Rush-McDonald v. Delta Regional Medical Center, No. 4:2015cv00097 - Document 58 (N.D. Miss. 2017)

Court Description: MEMORANDUM OPINION AND ORDER granting 46 Motion for Summary Judgment. Signed by District Judge Debra M. Brown on 2/27/17. (tab)
Download PDF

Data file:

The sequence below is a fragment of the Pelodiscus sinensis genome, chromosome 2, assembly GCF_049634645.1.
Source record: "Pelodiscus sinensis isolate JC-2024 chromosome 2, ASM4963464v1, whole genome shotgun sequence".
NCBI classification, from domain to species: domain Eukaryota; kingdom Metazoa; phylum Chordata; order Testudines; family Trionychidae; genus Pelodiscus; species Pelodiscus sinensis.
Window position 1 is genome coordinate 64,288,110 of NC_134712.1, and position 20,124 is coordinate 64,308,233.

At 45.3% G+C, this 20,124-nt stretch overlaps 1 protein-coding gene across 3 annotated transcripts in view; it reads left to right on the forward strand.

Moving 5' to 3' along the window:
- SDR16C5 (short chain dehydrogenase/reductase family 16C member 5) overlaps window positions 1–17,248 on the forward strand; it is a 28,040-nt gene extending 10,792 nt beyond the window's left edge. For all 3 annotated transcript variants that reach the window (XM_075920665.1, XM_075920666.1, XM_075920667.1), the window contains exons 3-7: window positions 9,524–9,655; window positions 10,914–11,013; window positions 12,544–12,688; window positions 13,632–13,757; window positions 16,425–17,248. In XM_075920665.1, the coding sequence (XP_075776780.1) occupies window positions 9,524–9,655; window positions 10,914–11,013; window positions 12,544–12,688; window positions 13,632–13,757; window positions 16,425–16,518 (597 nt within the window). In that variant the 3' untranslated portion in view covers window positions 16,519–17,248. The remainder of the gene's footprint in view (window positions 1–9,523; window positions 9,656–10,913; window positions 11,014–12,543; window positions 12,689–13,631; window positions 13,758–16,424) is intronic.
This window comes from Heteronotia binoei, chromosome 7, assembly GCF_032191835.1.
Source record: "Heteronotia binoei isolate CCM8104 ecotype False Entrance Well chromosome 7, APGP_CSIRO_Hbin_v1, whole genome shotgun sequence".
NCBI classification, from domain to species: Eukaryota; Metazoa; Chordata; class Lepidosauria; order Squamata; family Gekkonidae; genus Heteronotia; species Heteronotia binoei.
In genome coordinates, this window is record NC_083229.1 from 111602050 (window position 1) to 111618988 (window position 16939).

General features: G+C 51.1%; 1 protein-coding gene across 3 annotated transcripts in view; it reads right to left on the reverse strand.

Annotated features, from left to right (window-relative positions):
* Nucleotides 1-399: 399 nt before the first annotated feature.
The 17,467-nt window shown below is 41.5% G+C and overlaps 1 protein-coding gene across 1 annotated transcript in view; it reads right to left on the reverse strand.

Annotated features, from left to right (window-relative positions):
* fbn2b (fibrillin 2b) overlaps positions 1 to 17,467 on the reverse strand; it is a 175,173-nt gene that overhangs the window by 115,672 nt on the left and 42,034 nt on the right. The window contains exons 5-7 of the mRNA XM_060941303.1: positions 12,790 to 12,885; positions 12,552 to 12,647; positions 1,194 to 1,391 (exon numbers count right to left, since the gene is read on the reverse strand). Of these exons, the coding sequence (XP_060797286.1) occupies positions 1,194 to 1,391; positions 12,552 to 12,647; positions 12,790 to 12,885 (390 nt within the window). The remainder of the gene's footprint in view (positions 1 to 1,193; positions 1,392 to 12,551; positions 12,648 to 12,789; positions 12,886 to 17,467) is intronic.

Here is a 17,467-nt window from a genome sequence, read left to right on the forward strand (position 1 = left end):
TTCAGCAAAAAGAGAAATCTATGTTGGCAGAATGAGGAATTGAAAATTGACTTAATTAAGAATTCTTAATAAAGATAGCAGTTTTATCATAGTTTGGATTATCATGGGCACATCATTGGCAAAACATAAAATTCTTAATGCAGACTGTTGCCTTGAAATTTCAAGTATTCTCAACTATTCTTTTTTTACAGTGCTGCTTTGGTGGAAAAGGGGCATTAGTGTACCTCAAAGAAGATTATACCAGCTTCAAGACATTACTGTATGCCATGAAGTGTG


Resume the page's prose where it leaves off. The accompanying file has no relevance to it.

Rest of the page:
Rush-McDonald v. Delta Regional Medical Center Doc. 58 IN THE UNITED STATES DISTRICT COURT FOR THE NORTHERN DISTRICT OF MISSISSIPPI GREENVILLE DIVISION GLORIA J. RUSH-MCDONALD PLAINTIFF V. NO. 4:15-CV-97-DMB-DAS DELTA REGIONAL MEDICAL CENTER d/b/a Delta Regional Health Clinic DEFENDANT MEMORANDUM OPINION AND ORDER This employment discrimination action brought by Gloria Rush-McDonald is before the Court on the motion for summary judgment of Delta Regional Medical Center. Doc. #46. Because Rush-McDonald has not established a prima facie case of employment discrimination, the motion for summary judgment will be granted. I Standard of Review “Summary judgment is proper only when the record demonstrates that no genuine issue of material fact exists and the movant is entitled to judgment as a matter of law.” Luv N’ Care Ltd. v. Groupo Rimar, 844 F.3d 442, 447 (5th Cir. 2016). “A factual issue is genuine if the evidence is sufficient for a reasonable jury to return a verdict for the non-moving party and material if its resolution could affect the outcome of the action.” Burton v. Freescale Semiconductor, Inc., 798 F.3d 222, 226 (5th Cir. 2015) (internal quotation marks omitted). On a motion for summary judgment, a court must “consider the evidence in the light most favorable to the nonmoving party and draw all reasonable inferences in its favor.” Edwards v. Cont’l Cas. Co., 841 F.3d 360, 363 (5th Cir. 2016). In seeking summary judgment “[t]he moving party bears the initial responsibility of informing the district court of the basis for its motion, and identifying those portions of the Dockets.Justia.com record which it believes demonstrate the absence of a genuine issue of material fact.” Nola Spice Designs, L.L.C. v. Haydel Enters., Inc., 783 F.3d 527, 536 (5th Cir. 2015) (internal quotation marks and alterations omitted). If the moving party satisfies this burden, “the non-moving party must go beyond the pleadings and by her own affidavits, or by the depositions, answers to interrogatories, and admissions on file, designate specific facts showing that there is a genuine issue for trial.” Id. (internal quotation marks omitted). “Where the nonmoving party bears the burden of proof at trial, the moving party satisfies this initial burden by demonstrating an absence of evidence to support the nonmoving party’s case.” Celtic Marine Corp. v. James C. Justice Cos., Inc., 760 F.3d 477, 481 (5th Cir. 2014). II Factual Background A. Rush-McDonald’s Education and Work History Gloria J. Rush-McDonald is an African American female who graduated from the University of Mississippi in 1978 with a bachelor of science in pharmacy. Doc. #48-1 at 9–10; Doc. #48-11 at 20; Doc. #1 at ¶ 8. Following graduation, Rush-McDonald worked at “a little drugstore” in Meridian, Mississippi, until December 1978. Doc. #48-1 at 10–11. From December 1978 until 1988, she worked as a pharmacist for K&B Drugs. Id.; Doc. #48-2. Approximately two years after leaving K&B, she accepted a position as Midnight Pharmacy Supervisor at the University of Mississippi Medical Center in Jackson, Mississippi. Doc. #48-2. Rush-McDonald left that position in 2000 and began working at her family’s residential construction business. Id. In 2002, she started a pharmacy consulting business, which she continues to operate. Id. In 2003, Rush-McDonald received a call from a recruiter regarding an opportunity at King’s Daughters Hospital in Greenville, Mississippi. Doc. #48-1 at 12. Rush-McDonald 2 traveled to Greenville for an interview and received an offer during her visit. Id. She accepted the offer and, in 2004, began working as Director of Pharmacy at King’s Daughters. Doc. #48-2. B. Sale of King’s Daughters and Creation of Assistant Director of Pharmacy Sometime in 2005, employees at King’s Daughters were informed that the hospital had been sold to Delta Regional Medical Center (“DRMC”). Doc. #48-1 at 12. DRMC took over control of the hospital on April 1, 2005. Id. At the time of the takeover, Lisa Fratesi, a white woman,1 served as DRMC’s pharmacy director. Doc. #48-3 at 4. Alphie Wells, then DRMC’s director of human resources, asked Rush-McDonald to take a “slight increase in pay to stay and work as Lisa Fratesi’s assistant.”2 Doc. #46-9 at 4; Doc. #48-1 at 12–13. Rush-McDonald accepted the offer and continued to work at King’s Daughters, which became known as “Delta Regional’s West Campus,” as Assistant Director of Pharmacy. Doc. #48-1 at 12–13, 18; Doc. #48-4. The original DRMC hospital facility, also located in Greenville, became known as the Main Campus. See Doc. #46-4 at 58. As Assistant Director of Pharmacy, Rush-McDonald was responsible for “[a]nything and everything for patient care … as far as medications go” at the West Campus.3 Doc. #48-1 at 24. In addition to her pharmacist duties, Rush-McDonald served on the joint commission which “got 1 Doc. #48-11 at 20. 2 Although the Assistant Director position was offered to Rush-McDonald as a salaried position, approximately three weeks after the merger, Rush-McDonald was informed that “there could only be one salaried person in [the] department and that was Lisa.” Doc. #48-4; Doc. #48-1 at 37. With Rush-McDonald’s consent, DRMC reclassified the Assistant Director position as an hourly position. Id. at 37–38. In 2011, DRMC and Rush-McDonald agreed to reclassify the position as salaried. Id. at 38–39; Doc. #46-8 at Ex. 1. Additionally, in 2010, with DRMC’s approval, Rush-McDonald accepted a part-time pharmacist position with Allegiance Specialty Hospital, which was located on the West Campus. Doc. #48-1 at 13, 18. According to RushMcDonald, Allegiance would pay part of her salary to DRMC. Id. at 14–15. The position with Allegiance became full time in July 2014, following Rush-McDonald’s termination by DRMC. Id. at 79. Although Rush-McDonald was “physically located at the west campus, the computer system [at DRMC] was tied together. Whatever [Rush-McDonald] did as far as orders go was sent automatically through the software to the main campus.” Doc. #48-1 at 37. It is unclear what percentage of her orders were sent to the Main Campus. 3 3 the hospital ready to maintain [its] accreditation,” worked as administrator of DRMC’s automated and dispensing computer system, known as Pyxis,4 and supervised the pharmacy technicians across both campuses. Id. at 25, 33–36; Doc. 48-3 at 25–26. In her supervisory role, she would address issues between the pharmacists and technicians. Doc. #48-1 at 49–50. Normally, this role required her to address issues with the technicians; however, “maybe one percent of the time” she would discuss an issue with the pharmacist. Id. Rush-McDonald “also did a review of anesthesia and emergency room patient[ records] to capture revenue for the pharmacy and the hospital at the main campus.” Id. at 25. Although “primarily her roles and duties were at the west campus,” “[s]he had authority as assistant director over both campuses.” Doc. #48-3 at 25–26. All told, Rush-McDonald spent approximately 85% of her time at the West Campus and 15% at the Main Campus. Id. at 51–52. As Assistant Director, Rush-McDonald received the rating of “commendable” for her work performance at DRMC, the highest of four ratings, which reflects “results above those expected of the position.” Doc. #48-6; Doc. #48-7; Doc. #48-8. C. Sean Laird Resignation and Hiring of Heather Lewis In November 2013, Sean Laird, a full-time pharmacist at the Main Campus resigned his position to become a “PRN.”5 Doc. #46-1 at 55–56. Rush-McDonald informed Fratesi that she did not feel DRMC needed to fill Laird’s vacant position. Id. at 57–58. However, on November 5, 2013, Fratesi completed an Employment Requisition form for a full-time pharmacist, listing Laird as the “Employee to be Replaced.” Doc. #48-9. 4 According to Rush-McDonald, when a doctor prescribes a medication, a pharmacist reviews the order and sends it to a Pyxis machine, where it is picked up by a nurse. Doc. #48-1 at 25. DRMC maintained twenty-eight Pyxis machines – seven at the West Campus and twenty-one at the Main Campus. Id. at 32–33. Although unclear from the record, DRMC represents, and Rush-McDonald does not dispute, that “PRN” refers to an employee who works on an “as-needed” basis. Doc. #47 at 4. 5 4 DRMC posted the pharmacist position on the website of the University of Mississippi’s pharmacy school. Doc. #46-6 at 10. “Immediately” after posting the position, Fratesi was contacted by Heather Lewis. Id. Fratesi interviewed Lewis, who is white,6 on March 4, 2014. Id.; Doc. #46-8 at ¶ 3. The same day, Fratesi completed an Applicant Interview form recommending that Lewis be hired. Doc. #46-8 at Ex. 2. The next day, the Human Resources Department conducted a reference check on Lewis. Id. at ¶ 3. On April 25, 2014, Lewis traveled to Greenville to meet with DRMC’s Human Resources Department. Doc. #46-7 at 7. During her visit, Fratesi took Lewis around the hospital and Lewis received a written offer. Id. at 7–8. That day, Lewis “told them that [she] would come to work for them.” Id. at 8. Lewis received pre-employment information and, the next day, completed two pre-employment forms. Id. at 15; Doc. #48-18; Doc. #48-19.7 After Lewis accepted the offer, DRMC’s Human Resources Department removed the vacancy announcement from its website. Doc. #46-8 at ¶ 4. However, Lewis, who was still a student, was not eligible to begin work at DRMC until she graduated.8 Doc. #46-7 at 11. Lewis graduated from pharmacy school on May 14, 2014. Doc. #46-7 at 4. On May 21, 2014, DRMC sent Lewis a “letter … confirm[ing] our verbal offer and your acceptance of employment … as a Full Time Pharmacist.” Doc. #48-21. D. Performance Improvement Plan On May 15, 2014, Insight Health Partners, pursuant to a February 2014 contract with DRMC, presented to DRMC a Performance Improvement Plan offering recommendations for 6 Doc. #46-1 at 93. 7 One of the employment forms, an Acknowledgment of Receipt of an employee handbook, appears to come from a file named “PRE-EMPLOYMENT PROCESS,” lists an Employee Number for Lewis, and states that she is a “staff pharmacist.” Doc. #48-19. 8 According to Rush-McDonald, it is not unusual for an employer to make an offer to a pharmacy student before the student passes her boards. Doc. #48-1 at 61. 5 operations at the campuses. Doc. #46-5 at ¶¶ 3–4; Doc. #48-14. Of relevance here, the Performance Improvement Plan included the following suggestion: West Campus - Staff a full-time pharmacist and Pharmacy tech at the West Campus during the weekday hours. If the West Campus does not close within the next couple of months, I suggested that these positions be eliminated. It would be acceptable to keep one pharmacist, if utilized as a clinical pharmacist for ICU, Telemetry, & ED. Doc. #48-14. At the time Insight made its suggestion, the West Campus employed one full-time pharmacist—Rush-McDonald; and one pharmacy technician—Rose Middleton, a white woman.9 Doc. #46-5 at ¶ 5. After reviewing the Performance Improvement Plan, Amy Walker, a white woman10 then the chief clinical officer at DRMC,11 decided to close the pharmacy at the West Campus. Id. at ¶ 6. Walker testified that it was a “business decision to close the west campus pharmacy” and that she decided to terminate Rush-McDonald because Rush-McDonald was the pharmacist at the pharmacy to be closed. Doc. #46-3 at 11–12. On or about May 27, 2014, Walker informed Fratesi that Rush-McDonald would be terminated and inquired whether there were any openings at the Main Campus, but was told there was not. Id. at 12–13; Doc. #46-5 at ¶¶ 5, 7. E. Rush-McDonald’s Termination On the morning of May 29, 2014, Fratesi asked Rush-McDonald to go to the office of Chrissy Nicholson, a white woman then the vice president of human resources. Doc. #48-1 at 14; Doc. #48-11 at 4, 6; Doc. #46-9 at 20. When Rush-McDonald entered the office, Walker, Nicholson and Fratesi were present. Doc. #48-1 at 69–70. Shortly after Rush-McDonald sat Middleton’s race is not reflected in the record. However, Rush-McDonald contends, and DRMC does not dispute, that Middleton is white. Doc. #49 at 3. 9 10 Doc. #48-11 at 20. 11 Doc. #46-3 at 4. 6 down, Walker informed her that they were going to close the pharmacy at the West Campus and that Rush-McDonald’s position was to be terminated immediately. Id. Walker told RushMcDonald that DRMC would provide six weeks of severance, including continued insurance. Id. Although Adams initially told Rush-McDonald that DRMC would “pack your things and send them to you,” Rush-McDonald insisted that she needed to return to the West Campus to perform an inventory to comply with relevant regulations. Id. Rush-McDonald and Fratesi then returned to the West Campus to perform an inventory. Id. at 71–72. The same day, Nicholson executed a Personnel Action Form reflecting the termination of Rush-McDonald’s position on May 29, 2014. Doc. #48-13. The form states, “Position elimination – west campus pharmacy-closed.” Id. At the time Rush-McDonald was terminated, DRMC employed between eight to ten pharmacists. Doc. #48-3 at 39. Of these pharmacists, one was African American; and only employed part-time. Id. at 39. F. Offer to Rose Middleton When the West Campus pharmacy closed, Middleton, the West Campus pharmacy technician, was on medical leave. Doc. #48-5 at 5, 8. While on leave, Middleton received a call from Fratesi stating that “they had made the decision to close the west campus” but that Middleton “would come across to the main campus.”12 Id. at 8. Ultimately, Middleton decided to retire rather than return to work. Id. at 5. According to Middleton, she retired because “I was 65 years old. 40-plus years was enough and I have two grown kids that [were] on me to hang it up ….” Id. G. Heather Lewis Employment Although Lewis originally accepted DRMC’s offer for a pharmacist position, she began Fratesi explained that she made this offer because Middleton was “on medical leave and our policy [was] if you’re on medical leave, you have a position.” Doc. #48-3 at 26. 12 7 her employment with DRMC on June 11, 2014, as a pharmacy intern upon signing a document accepting such position. Doc. #46-7 at 10–11. According to Lewis, it was necessary that she work as an intern because she had graduated from pharmacy school but had not yet passed the pharmacy boards. Id. at 11; Doc. #46-4 at Ex. 11. On July 17, 2014, Lewis, right after getting licensed, signed a new document accepting an offer to work as a full time pharmacist at DRMC. Doc. #46-4 at Ex. 13; Doc. #46-7 at 11. H. EEOC Charge and This Action On July 7, 2014, Rush-McDonald filed a charge of discrimination with the Equal Employment Opportunity Commission, alleging race discrimination. Doc. #1-1. On February 24, 2015, the EEOC issued Rush-McDonald a Notice of Right to Sue. Doc. #1-2. RushMcDonald filed this action on May 19, 2015, in the United States District Court for the Southern District of Mississippi, asserting a single claim – wrongful termination based on race in violation of Title VII of the Civil Rights Act of 1964, as amended by the Civil Rights Act of 1991. Doc. #1. On DRMC’s motion, the action was transferred to this Northern District Court. Doc. #9. On May 30, 2016, DRMC filed the instant motion for summary judgment. Doc. #46. Rush-McDonald responded in opposition on June 13, 2016. Doc. # 48. DRMC replied on June 17, 2016. Doc. #51. III Analysis “Title VII prohibits discrimination ‘because of’ a protected characteristic, including race.” Outley v. Luke & Assocs., Inc., 840 F.3d 212, 216 (5th Cir. 2016) (quoting 42 U.S.C. § 2000e-2(a)(1)). “A plaintiff may prove Title VII discrimination through direct evidence or circumstantial evidence.” Nasti v. CIBA Specialty Chems. Corp., 492 F.3d 589, 593 (5th Cir. 2007). When, as here, a plaintiff lacks direct evidence of discrimination, she “may yet prevail … 8 by providing circumstantial evidence sufficient to raise an inference of discrimination. In such cases, courts normally apply the McDonnell Douglas burden-shifting framework.” Thomas v. Johnson, 788 F.3d 177, 179 (5th Cir. 2015) (internal citations omitted). Under this framework: the plaintiff must first demonstrate a prima facie case, and then the burden of production shifts to the defendant to proffer a legitimate, nondiscriminatory reason for its action. If it does that, “the presumption of discrimination disappears.” The plaintiff, who always has the ultimate burden, must then “produce substantial evidence indicating that the proffered legitimate nondiscriminatory reason is a pretext for discrimination.” Outley, 840 F.3d at 216 (internal citations omitted) (quoting Vaughn v. Woodforest Bank, 665 F.3d 632, 636 (5th Cir. 2011)). A. Prima Facie Case Generally, “[t]o establish a prima facie case, a plaintiff must demonstrate that he, (1) is a member of a protected group; (2) was qualified for the position at issue; (3) was discharged or suffered some adverse employment action by the employer; and (4) was replaced by someone outside his protected group or was treated less favorably than other similarly situated employees outside the protected group.”13 Willis v. Cleco Corp., 749 F.3d 314, 320 (5th Cir. 2014) (internal 13 In its motion, DRMC cites the more relaxed prima facie standard used in reduction-in-force cases. Doc. #47 at 8. Rush-McDonald rejects this standard and argues that “[t]here was no reduction in force.” Doc. #49 at 15. As an initial matter, “[b]y definition, a reduction-in-force [‘RIF’] occurs ‘when business considerations cause an employer to eliminate one or more positions within a company.’” Guerrero v. Granite Const. Co., No. 1:09-cv-737, 2011 WL 70601, at *3 (S.D. Miss. Jan. 7, 2011) (quoting Brocklehurst v. PPG Indus., Inc., 123 F.3d 890, 895 (6th Cir. 1997)) (emphasis added). The undisputed evidence shows that the closure of the West Campus pharmacy resulted in the elimination of two positions – the Assistant Director of Pharmacy (formerly held by Rush-McDonald) and the West Campus pharmacy technician (formerly held by Middleton). While it appears DRMC intended to create a new pharmacy technician position on the Main Campus, this fact does not mean that the West Campus pharmacy positions were not eliminated. Accordingly, it appears that this case does, in fact, involve a reduction in force. Nevertheless, because Rush-McDonald cannot satisfy a reduction in force prima facie case, the Court need not consider whether the standard is appropriate here. To state a prima facie claim under the reduction-in-force standard, a plaintiff must show that she was a member of a protected class, that she was qualified for the position that she held, she was discharged, and that employees “who were not members of the protected class remained in similar positions.” Meinecke v. H & R Block of Hous., 66 F.3d 77, 83 (5th Cir. 1995). Alternatively, a plaintiff may introduce evidence that she was a member of a protected group, she was adversely affected by the challenged employment decision, she was qualified to assume another position, and “evidence, circumstantial or direct, from which a factfinder might reasonably conclude that the 9 quotation marks omitted). In seeking summary judgment, DRMC challenges only Rush- McDonald’s ability to satisfy the fourth requirement. Doc. #47 at 9. Rush-McDonald responds that she can satisfy the fourth requirement because she was replaced by Lewis and because she was treated less favorably than the other pharmacists. Doc. #49 at 15–17. Rush-McDonald also argues that even if she cannot satisfy a traditional prima facie case, she has introduced sufficient evidence to shift the burden to DRMC. Id. at 17. 1. Replacement by Heather Lewis Rush-McDonald argues that even though “Lewis was recruited to replace Laird when he resigned his full time position,” Lewis in fact replaced Rush-McDonald because “Lewis did not sign her ‘at-will’ contingency letter until June 2, 2014.” Doc. #49 at 16. The Court disagrees. The undisputed evidence shows that Lewis was hired to replace Laird, not RushMcDonald, with the initial offer to Lewis made and accepted approximately one month before employer intended to discriminate in reaching the decision at issue.” Pryor v. MD Anderson Cancer Ctr., 495 F. App’x 544, 546 (5th Cir. 2012) (quoting Palasota v. Haggar Clothing Co., 342 F.3d 569, 576 (5th Cir. 2003)). First, Rush-McDonald has not shown that any non-African American employees remained in a position similar to that of Assistant Director of Pharmacy – a role with supervisory authority and which was based on the West Campus. See Brown v. CSC Logic, Inc., 82 F.3d 651, 654 (5th Cir. 1996), abrogated on other grounds by Reeves v. Sanderson Plumbing Prods., Inc., 530 U.S. 133 (2000) (“While CSC Logic did retain a number of younger employees after terminating Davis and Brown, these individuals were not in management positions similar to the plaintiffs.”). Accordingly, Rush-McDonald cannot make a prima facie showing under the first reduction-in-force test. See Ortiz v. Shaw Grp., Inc., 250 F. App’x 603, 606 (5th Cir. 2007) (in reduction-in-force case, employee did not remain in similar position where “Creighton held the position of a business development director, Ortiz worked as a area sales manager, meaning that Creighton was employed in the most senior manager position and Ortiz in the lowest ranking manager position”). As for the second test, “[e]mployers are not required to ‘bump’ [other] employees from their positions … in order to make room” for a plaintiff. King v. True Temper Sports, Inc., No. 1:09-cv-168, 2011 WL 2224251, at *3 (N.D. Miss. June 7, 2011) (citing Walter v. Lone Star Gas Co., 952 F.2d 119, 123 (5th Cir. 1992)). Thus, a plaintiff must also show that the other position he was qualified for was available at the time of discharge. See Roberson v. Game Stop, Inc., 395 F.Supp.2d 463, 476 n.3 (N.D. Tex. 2005) (“The second alternative establishes a prima facie case of discrimination if Plaintiff establishes that she was demoted when she was otherwise qualified to assume another similar and available, position, but was not considered for the position because of discrimination.”) (second emphasis added); Van Cleave v. Ameron Int’l Inc., 54 F. App’x 793, at *2 (5th Cir. 2002) (“[A] plaintiff must demonstrate … qualifications to assume an available position ….”). Here, Rush-McDonald has offered no evidence that she was qualified for an available position on the Main Campus. While she was certainly qualified to work as a pharmacist, the undisputed evidence shows that, following Lewis’ acceptance of the offer to replace Laird, the Main Campus had no full-time pharmacist vacancies. 10 Rush-McDonald’s termination. Furthermore, Lewis was hired as a “Full Time Pharmacist” at the Main Campus, not as Assistant Director of Pharmacy at the West Campus. Finally, there is no evidence that any of Rush-McDonald’s administrative responsibilities were transferred to Lewis. Put differently, Lewis was explicitly hired to replace Laird, not Rush-McDonald; was hired to assume a different position than was held by Rush-McDonald; and was hired to work in a different facility than Rush-McDonald. The timing of Lewis’ signature on a form changes none of these facts. Under these circumstances, the Court concludes that Rush-McDonald was not replaced by Lewis. See generally Perez v. St. John Med. Ctr., 409 F. App’x 213, 217 n.5 (10th Cir. 2010) (“Contrary to Mr. Perez’s contention, a fact-issue is not created by his mere allegation that Pendleton was hired as his replacement. The record confirms that Pendleton was hired to replace a different 713 carpenter, Larry Faucet, who had resigned.”); Green v. Vt. Cty. Store, 191 F.Supp.2d 476, 483 (D. Vt. 2002) (“Her claim fails, ... under the fourth element because there is no evidence Moriarty replaced Green; Moriarty assumed a different job title with mostly different job responsibilities and lesser management authority.”). 2. Less Favorable Treatment Next, Rush-McDonald argues that she “was treated less favorably than the white pharmacists working at the Main Campus, who were not terminated.” Doc. #49 at 17. Specifically, Rush-McDonald submits: At the time of McDonald’s termination, there were around eight white full-time pharmacists. All of them kept their jobs, while McDonald was eliminated. These are only two different facilities, they are not two different pharmacies. Both pharmacies are connected by a computer system and part of DRMC. Lisa Fratesi was the director for both campuses. McDonald was not the “West Campus” pharmacist, she was a pharmacist for the entire hospital and worked at both campuses. McDonald could have easily moved her office to the West Campus [sic] and worked there. Id. at 16. DRMC argues that Rush-McDonald’s argument must fail because she cannot show 11 that the full-time pharmacists were similarly situated to her. Doc. #51 at 3–4. Where a plaintiff seeks to show that she was treated less favorably than similarly situated employees, she must show less favorable treatment “under nearly identical circumstances.” Morris v. Town of Indep., 827 F.3d 396, 401 (5th Cir. 2016). Under this rule, “employees with different supervisors, who work for different divisions of a company or ... who have different work responsibilities ... are not similarly situated.” Heggemeier v. Caldwell Cty., 826 F.3d 861, 868 (5th Cir. 2016). Furthermore, “if a difference between the plaintiff and the proposed comparator accounts for the difference in treatment received from the employer, the employees are not similarly situated for the purposes of an employment discrimination analysis.” Id. (internal quotation marks omitted). In this case, beyond vaguely referring to “around eight white full-time pharmacists,” Rush-McDonald has made no attempt to specifically identify these pharmacists or argue how these unnamed individuals, who held different titles and worked in what Rush-McDonald concedes was a different “facility,” were “nearly identical” to her. See Williams v. Louisiana, No. 15-2353, 2017 WL 359218, at *7 (W.D. La. Jan. 24, 2017) (plaintiff failed to meet fourth prong where comparator evidence omitted “key facts and circumstances [such as] dates of hire, length of employment/seniority, and credentials/qualifications”). More importantly, the difference in workstations accounts for the fact that Rush-McDonald’s Assistant Director position (which was based on the closing West Campus pharmacy) was terminated while the positions in the Main Campus were not. See generally Hoffman v. Baylor Health Care Sys., 597 F. App’x 231, 237 (5th Cir. 2015) (“[S]ince Hoffman is the only person of the three who was part of the Magnetic Resonance Department, he alone was subject to the ‘Department Specific Policy’ with which he did not comply.”). Accordingly, Rush-McDonald cannot use the Main 12 Campus pharmacists as comparators. See Pollak v. Lew, 542 F. App’x 304, 307–08 (5th Cir. 2013) (“Merely identifying other employees who he believed enjoyed more opportunities is insufficient.”) (internal alterations and quotation marks omitted). 3. McDonnell Douglas Alternative The McDonnell Douglas framework “did not purport to create an inflexible formulation.” Int’l Bhd. of Teamsters v. United States, 431 U.S. 324, 358 (1977). Accordingly, “the precise requirements of a prima facie case can vary depending on the context and were never intended to be rigid, mechanized, or ritualistic.” Swierkiewicz v. Sorema N.A., 534 U.S. 506, 512 (2002). After citing this general rule, Rush-McDonald, without argument or citation, states simply that “Plaintiff has satisfied her light burden of making a minimal showing of a prima facie case of race discrimination.” Doc. #49 at 17. The Fifth Circuit has held: A party that asserts an argument on appeal, but fails to adequately brief it, is deemed to have waived it. It is not enough to merely mention or allude to a legal theory. We have often stated that a party must ‘press’ its claims. At the very least, this means clearly identifying a theory as a proposed basis for deciding the case— merely intimating an argument is not the same as ‘pressing’ it. In addition, among other requirements to properly raise an argument, a party must ordinarily identify the relevant legal standards and any Fifth Circuit Cases. Willis, 749 F.3d at 319. District courts have applied this rule to find arguments waived at the trial level. See Brooks v. Firestone Polymers, LLC, 70 F.Supp.3d 816, 862 (E.D. Tex. 2014) (collecting cases). By failing to include any argument or citation supporting her argument that she has satisfied her prima facie case under an alternative McDonnell Douglas standard, RushMcDonald has waived such an argument. Id. 4. Summary The Court concludes for the reasons above that Rush-McDonald has failed to show a 13 prima facie case of race discrimination. Accordingly, DRMC’s motion for summary judgment must be granted. B. Remaining Steps Having found that Rush-McDonald has failed to satisfy her burden of establishing a prima facie case, this Court declines to address the remaining McDonnell Douglas steps. See Ford v. Madison HMA, Inc., 867 F.Supp.2d 843, 848 n.7 (S.D. Miss. 2012) (“The court need not proceed beyond consideration of prima facie case where plaintiff has failed to adduce sufficient evidence to convince the court that her race was a motivating factor in her employer’s decision to terminate her.”) (collecting cases). IV Conclusion Because Rush-McDonald has failed to make a prima facie showing that her termination was motivated by race, DRMC’s motion for summary judgment [46] is GRANTED. SO ORDERED, this 27th day of February, 2017. /s/ Debra M. Brown UNITED STATES DISTRICT JUDGE 14